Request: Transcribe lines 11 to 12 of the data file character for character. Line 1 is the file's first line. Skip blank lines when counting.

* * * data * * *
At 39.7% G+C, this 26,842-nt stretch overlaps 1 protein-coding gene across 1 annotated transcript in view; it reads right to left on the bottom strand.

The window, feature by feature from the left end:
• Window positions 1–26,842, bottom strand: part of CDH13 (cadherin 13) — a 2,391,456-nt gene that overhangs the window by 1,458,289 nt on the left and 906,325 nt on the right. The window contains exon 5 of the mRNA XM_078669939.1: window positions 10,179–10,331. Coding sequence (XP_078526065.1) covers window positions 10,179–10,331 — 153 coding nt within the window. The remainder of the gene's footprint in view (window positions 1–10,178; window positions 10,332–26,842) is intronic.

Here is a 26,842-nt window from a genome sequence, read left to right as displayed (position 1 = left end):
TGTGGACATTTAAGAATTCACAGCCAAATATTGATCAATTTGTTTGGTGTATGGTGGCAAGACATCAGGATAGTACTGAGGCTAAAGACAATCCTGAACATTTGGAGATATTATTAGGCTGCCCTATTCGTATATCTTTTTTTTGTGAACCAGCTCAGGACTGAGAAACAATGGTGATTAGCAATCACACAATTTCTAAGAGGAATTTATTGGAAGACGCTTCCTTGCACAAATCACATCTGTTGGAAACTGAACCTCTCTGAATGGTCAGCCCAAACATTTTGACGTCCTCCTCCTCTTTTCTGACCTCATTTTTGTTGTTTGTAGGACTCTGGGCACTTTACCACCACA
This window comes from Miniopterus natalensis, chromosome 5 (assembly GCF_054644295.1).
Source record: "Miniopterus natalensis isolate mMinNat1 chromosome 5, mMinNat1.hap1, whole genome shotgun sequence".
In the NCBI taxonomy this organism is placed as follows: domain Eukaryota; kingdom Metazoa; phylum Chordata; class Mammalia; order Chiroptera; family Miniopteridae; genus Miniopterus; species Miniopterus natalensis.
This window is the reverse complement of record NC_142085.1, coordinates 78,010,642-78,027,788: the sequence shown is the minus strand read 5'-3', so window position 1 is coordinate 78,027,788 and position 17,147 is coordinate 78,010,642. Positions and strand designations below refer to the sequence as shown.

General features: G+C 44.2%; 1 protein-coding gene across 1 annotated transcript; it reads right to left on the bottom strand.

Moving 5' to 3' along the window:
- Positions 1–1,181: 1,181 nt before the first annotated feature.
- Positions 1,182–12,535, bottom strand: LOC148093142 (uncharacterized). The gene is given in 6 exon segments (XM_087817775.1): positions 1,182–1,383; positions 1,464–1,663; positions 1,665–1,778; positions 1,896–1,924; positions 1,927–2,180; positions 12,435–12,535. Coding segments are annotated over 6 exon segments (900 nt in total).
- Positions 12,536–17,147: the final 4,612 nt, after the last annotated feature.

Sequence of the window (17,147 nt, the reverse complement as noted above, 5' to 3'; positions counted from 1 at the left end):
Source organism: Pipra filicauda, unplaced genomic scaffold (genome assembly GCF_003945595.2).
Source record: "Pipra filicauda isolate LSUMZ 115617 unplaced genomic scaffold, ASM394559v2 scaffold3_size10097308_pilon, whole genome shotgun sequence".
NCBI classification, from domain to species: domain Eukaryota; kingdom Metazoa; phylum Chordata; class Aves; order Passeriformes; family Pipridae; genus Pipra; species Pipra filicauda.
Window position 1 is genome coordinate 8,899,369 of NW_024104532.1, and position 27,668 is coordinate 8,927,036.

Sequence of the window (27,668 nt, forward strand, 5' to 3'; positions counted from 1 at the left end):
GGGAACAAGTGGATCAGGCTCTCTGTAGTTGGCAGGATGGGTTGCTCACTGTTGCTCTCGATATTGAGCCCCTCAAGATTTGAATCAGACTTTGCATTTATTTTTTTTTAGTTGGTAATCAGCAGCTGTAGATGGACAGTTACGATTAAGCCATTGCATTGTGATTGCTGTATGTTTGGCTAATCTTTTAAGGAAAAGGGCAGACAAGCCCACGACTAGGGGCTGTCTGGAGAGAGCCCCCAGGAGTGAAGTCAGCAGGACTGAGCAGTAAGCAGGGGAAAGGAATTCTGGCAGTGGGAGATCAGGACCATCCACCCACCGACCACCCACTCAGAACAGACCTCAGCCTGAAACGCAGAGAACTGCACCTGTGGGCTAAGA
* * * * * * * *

Moving 5' to 3' along the window:
- Positions 1–1,181: 1,181 nt before the first annotated feature.